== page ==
As successful as the current eighth console generation has been for Microsoft and Sony, apparently, they want a “do over,” with a PlayStation 4 Neo and Xbox 1.5 Scorpio. Considering that the original PlayStation 4 and Xbox One haven’t even been out for three years, and they are both selling well, it does seem a bit unusual. However, this generation’s bottom performer, Nintendo’s Wii U is getting a replacement in the NX. Perhaps the other two manufacturers are using the opportunity to jump to the next console generation, or just position themselves better for a longer, and possibly final, run.
Before I talk about Microsoft and Sony, it’s worth mentioning what a disaster Nintendo has become over the last three and half years. Somehow, the company has managed to squander their position at the top of both the home and handheld console markets. While the 3DS still outsells Sony’s PlayStation Vita, the mobile gaming market has exploded. Except for the Nintendo intellectual properties and physical controls, the 3DS gaming experience is vastly inferior to gaming on tablets and even phones. Speaking of tablets, the Wii U offered a lot of promise, but for some reason, possibly financial ones, the company did almost nothing to support it. Their first-party software offerings have been anemic at best, which created a downward spiral of poor sales and third-party abandonment. With the choice of abandoning hardware, like Sega, or giving it one last go, Nintendo has decided on the latter, possibly by combining the handheld and home console experience. Only time will tell.
This whole thing started with talk about Sony wanting to support the 4K video format or a resolution of 3840 by 2160. Considering that both the PlayStation 4 and Xbox one have trouble delivering games at 1080p, 4K was pretty much off of the table. What’s strange is that there really aren’t that many people with 4K televisions. Those that do have them don’t currently have a lot of 4K content available as it is, making the prospect of upgrading somewhat unappealing. For example, except for pay-per view, I can’t even get 1080p out of my DirectTV. Sure, there are 4K streaming options, though getting that kind of internet speed is difficult for most consumers too.
So, with only one out of every ten people owning 4K televisions, is this a red herring? It’s come out recently that the real reason Sony wanted to upgrade was to support PlayStation VR. This makes a little more sense, though the somewhat short history of VR makes that a serious gamble. That being said, I am personally somewhat of a technophile, and I am always up for better resolution, more features, etc. Of course, I realize that I’m not the mainstream consumer. I loved the Vita for everything that it was supposed to do, and actually bought two at launch. Unfortunately, Sony severely under-delivered, and I eventually sold both on eBay.
Microsoft’s position is a little easier to understand. Though they were poised to deliver the most robust feature set of this console generation, what they’re left with is an underpowered and distant second-place machine. With a quick reset, they are able to change that narrative by superpowering their new Xbox One, making it the most powerful console on the market. That’s a place where Microsoft feels more comfortable, as the world’s largest software maker (revenue) and one of the top three most valuable companies on earth. Considering their technology pedigree, the Xbox One’s inferior processing power is really inexcusable.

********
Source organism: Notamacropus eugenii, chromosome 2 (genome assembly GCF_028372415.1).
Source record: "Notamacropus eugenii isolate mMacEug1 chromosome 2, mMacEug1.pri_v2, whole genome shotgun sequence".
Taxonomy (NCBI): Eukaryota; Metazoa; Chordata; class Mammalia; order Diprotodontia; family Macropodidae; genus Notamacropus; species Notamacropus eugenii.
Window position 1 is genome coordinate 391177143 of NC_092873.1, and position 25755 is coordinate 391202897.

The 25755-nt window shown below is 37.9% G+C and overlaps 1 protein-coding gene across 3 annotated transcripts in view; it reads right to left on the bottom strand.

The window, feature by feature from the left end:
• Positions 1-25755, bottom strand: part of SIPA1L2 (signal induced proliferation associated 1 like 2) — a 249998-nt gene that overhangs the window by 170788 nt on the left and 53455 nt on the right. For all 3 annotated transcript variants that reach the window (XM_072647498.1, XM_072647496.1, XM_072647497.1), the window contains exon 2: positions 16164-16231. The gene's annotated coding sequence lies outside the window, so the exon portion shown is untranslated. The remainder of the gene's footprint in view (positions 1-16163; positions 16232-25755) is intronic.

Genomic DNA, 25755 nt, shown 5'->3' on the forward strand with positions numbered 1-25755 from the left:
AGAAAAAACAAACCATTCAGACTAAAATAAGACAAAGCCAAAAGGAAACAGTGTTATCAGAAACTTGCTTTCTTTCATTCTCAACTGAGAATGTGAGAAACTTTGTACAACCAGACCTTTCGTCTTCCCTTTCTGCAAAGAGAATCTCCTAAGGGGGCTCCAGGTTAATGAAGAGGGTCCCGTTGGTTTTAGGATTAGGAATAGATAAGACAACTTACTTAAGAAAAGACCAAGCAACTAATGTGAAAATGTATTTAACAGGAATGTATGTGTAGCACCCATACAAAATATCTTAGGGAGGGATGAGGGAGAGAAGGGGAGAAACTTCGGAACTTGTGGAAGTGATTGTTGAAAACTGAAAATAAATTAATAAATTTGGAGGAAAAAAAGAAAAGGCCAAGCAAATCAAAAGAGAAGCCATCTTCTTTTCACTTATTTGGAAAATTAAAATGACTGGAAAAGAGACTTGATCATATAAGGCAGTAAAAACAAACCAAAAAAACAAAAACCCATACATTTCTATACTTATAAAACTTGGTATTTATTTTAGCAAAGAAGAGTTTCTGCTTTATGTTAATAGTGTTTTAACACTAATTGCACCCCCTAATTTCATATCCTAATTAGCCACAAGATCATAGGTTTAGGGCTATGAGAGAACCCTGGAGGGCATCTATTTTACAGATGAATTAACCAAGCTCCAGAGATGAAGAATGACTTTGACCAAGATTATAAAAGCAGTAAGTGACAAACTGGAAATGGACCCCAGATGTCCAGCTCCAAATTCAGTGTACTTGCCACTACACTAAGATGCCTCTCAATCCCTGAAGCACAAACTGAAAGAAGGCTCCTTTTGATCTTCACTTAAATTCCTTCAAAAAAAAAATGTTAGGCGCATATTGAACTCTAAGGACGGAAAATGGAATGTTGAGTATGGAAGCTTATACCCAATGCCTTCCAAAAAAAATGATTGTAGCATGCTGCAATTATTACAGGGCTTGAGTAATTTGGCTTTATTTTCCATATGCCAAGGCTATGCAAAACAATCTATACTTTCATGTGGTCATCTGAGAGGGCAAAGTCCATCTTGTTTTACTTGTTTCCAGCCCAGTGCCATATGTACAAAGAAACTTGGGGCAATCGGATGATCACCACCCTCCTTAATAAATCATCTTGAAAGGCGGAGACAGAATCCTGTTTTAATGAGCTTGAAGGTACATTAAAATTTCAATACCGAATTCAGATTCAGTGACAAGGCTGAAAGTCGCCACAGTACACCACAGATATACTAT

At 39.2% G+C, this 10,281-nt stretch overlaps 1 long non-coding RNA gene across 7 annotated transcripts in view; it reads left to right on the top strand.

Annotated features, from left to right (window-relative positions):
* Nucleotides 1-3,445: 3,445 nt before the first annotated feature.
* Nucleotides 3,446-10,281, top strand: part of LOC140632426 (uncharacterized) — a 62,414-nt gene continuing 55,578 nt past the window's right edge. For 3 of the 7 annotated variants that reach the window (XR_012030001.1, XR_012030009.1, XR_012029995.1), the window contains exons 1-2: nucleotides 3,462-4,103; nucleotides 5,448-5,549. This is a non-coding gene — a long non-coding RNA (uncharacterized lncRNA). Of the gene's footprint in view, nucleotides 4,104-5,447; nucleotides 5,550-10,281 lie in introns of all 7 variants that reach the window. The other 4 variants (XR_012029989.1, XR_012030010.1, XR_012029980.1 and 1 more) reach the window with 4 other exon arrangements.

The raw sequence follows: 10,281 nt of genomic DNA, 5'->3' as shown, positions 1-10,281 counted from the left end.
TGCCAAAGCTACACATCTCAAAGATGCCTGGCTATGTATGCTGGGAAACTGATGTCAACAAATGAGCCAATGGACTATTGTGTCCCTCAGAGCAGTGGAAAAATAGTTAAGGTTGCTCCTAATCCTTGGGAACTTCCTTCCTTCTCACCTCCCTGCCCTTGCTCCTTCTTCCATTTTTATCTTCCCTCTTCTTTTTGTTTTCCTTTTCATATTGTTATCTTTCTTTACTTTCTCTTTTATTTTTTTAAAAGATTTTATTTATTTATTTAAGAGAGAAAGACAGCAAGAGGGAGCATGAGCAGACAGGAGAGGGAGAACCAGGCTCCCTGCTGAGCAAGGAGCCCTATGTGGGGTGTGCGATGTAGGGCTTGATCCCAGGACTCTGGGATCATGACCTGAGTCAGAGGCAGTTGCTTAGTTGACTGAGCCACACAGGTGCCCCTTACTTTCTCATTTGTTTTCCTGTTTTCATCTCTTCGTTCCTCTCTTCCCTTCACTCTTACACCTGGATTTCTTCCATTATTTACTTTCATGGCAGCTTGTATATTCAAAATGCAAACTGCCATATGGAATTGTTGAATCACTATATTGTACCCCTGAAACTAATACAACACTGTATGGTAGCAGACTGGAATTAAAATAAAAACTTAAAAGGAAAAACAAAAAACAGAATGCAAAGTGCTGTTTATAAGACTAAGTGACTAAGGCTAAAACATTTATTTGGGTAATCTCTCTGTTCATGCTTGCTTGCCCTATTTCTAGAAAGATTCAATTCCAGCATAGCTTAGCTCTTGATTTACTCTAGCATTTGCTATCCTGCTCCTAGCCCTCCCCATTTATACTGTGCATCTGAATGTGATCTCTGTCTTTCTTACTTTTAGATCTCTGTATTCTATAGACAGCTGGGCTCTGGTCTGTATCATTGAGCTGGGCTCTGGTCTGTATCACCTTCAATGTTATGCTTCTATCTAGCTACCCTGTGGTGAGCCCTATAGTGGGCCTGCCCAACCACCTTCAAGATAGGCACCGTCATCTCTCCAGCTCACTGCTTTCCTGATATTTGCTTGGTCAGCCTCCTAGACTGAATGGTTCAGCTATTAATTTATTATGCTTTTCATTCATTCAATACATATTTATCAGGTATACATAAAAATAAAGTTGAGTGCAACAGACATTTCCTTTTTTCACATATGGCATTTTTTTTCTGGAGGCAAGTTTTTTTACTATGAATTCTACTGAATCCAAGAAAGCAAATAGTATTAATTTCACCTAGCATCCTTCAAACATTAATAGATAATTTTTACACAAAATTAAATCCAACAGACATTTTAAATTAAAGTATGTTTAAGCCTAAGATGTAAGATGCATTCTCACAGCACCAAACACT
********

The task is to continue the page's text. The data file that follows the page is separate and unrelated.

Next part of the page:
Unfortunately, a completely new console, at this point is untenable for most people. Only a two year turn around to make the current console owners’ investment obsolete? Nobody’s going to go for that, particularly if the new systems weren’t going to be backwards compatible. So, what will apparently happen is a half-step. Sony and Microsoft with both release new systems that are backwards-compatible, but capable of much more computing power than the current consoles.
To make all of this more appealing to consumers, they’re putting pressure on the developers. The prevailing rumor is that Sony is requiring developers to include a standard version, along with a PlayStation 4 Neo version, of each software release. While Hi-res versions of existing games aren’t THAT expensive to produce, it is still a significant development cost for an industry that is struggling to produce revenue. It remains to be seen whether or not Microsoft puts the same requirement on developers, or just allows them to develop for either system.
Either way, it essentially boils down to a whole new console generation, albeit with 100% backwards compatibility from Sony and Microsoft. It also means we better get our wallets ready. New consoles obviously mean more money, but the software industry might also use the opportunity to finally raise console game prices, which have remained pretty much the same for 25 years. Altogether that’s a PlayStation 4 Neo, PlayStation VR, Xbox 1.5 (Scorpio,) Nintendo NX, and a possible software price increase.
The opinions in this editorial are the author’s and do not represent OnlySP as an organization.
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